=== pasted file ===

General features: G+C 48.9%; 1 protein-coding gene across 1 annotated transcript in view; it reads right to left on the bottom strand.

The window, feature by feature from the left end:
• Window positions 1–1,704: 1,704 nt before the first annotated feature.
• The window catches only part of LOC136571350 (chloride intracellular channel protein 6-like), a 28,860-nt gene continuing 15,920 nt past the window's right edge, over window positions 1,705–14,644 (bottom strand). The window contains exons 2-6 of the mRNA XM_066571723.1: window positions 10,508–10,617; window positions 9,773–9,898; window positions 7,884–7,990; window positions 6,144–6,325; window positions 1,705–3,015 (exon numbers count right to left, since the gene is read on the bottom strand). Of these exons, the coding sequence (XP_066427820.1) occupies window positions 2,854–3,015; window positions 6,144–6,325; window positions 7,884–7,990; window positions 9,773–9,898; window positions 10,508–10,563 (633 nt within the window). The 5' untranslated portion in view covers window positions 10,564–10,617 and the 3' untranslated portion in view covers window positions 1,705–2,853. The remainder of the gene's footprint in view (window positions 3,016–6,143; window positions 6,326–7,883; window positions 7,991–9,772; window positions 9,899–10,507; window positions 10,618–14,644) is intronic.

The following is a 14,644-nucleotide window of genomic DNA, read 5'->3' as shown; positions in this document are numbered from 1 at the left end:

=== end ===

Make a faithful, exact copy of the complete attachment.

General features: G+C 48.9%; 1 protein-coding gene across 1 annotated transcript in view; it reads right to left on the bottom strand.

The window, feature by feature from the left end:
• Window positions 1–1,704: 1,704 nt before the first annotated feature.
• The window catches only part of LOC136571350 (chloride intracellular channel protein 6-like), a 28,860-nt gene continuing 15,920 nt past the window's right edge, over window positions 1,705–14,644 (bottom strand). The window contains exons 2-6 of the mRNA XM_066571723.1: window positions 10,508–10,617; window positions 9,773–9,898; window positions 7,884–7,990; window positions 6,144–6,325; window positions 1,705–3,015 (exon numbers count right to left, since the gene is read on the bottom strand). Of these exons, the coding sequence (XP_066427820.1) occupies window positions 2,854–3,015; window positions 6,144–6,325; window positions 7,884–7,990; window positions 9,773–9,898; window positions 10,508–10,563 (633 nt within the window). The 5' untranslated portion in view covers window positions 10,564–10,617 and the 3' untranslated portion in view covers window positions 1,705–2,853. The remainder of the gene's footprint in view (window positions 3,016–6,143; window positions 6,326–7,883; window positions 7,991–9,772; window positions 9,899–10,507; window positions 10,618–14,644) is intronic.

The following is a 14,644-nucleotide window of genomic DNA, read 5'->3' as shown; positions in this document are numbered from 1 at the left end: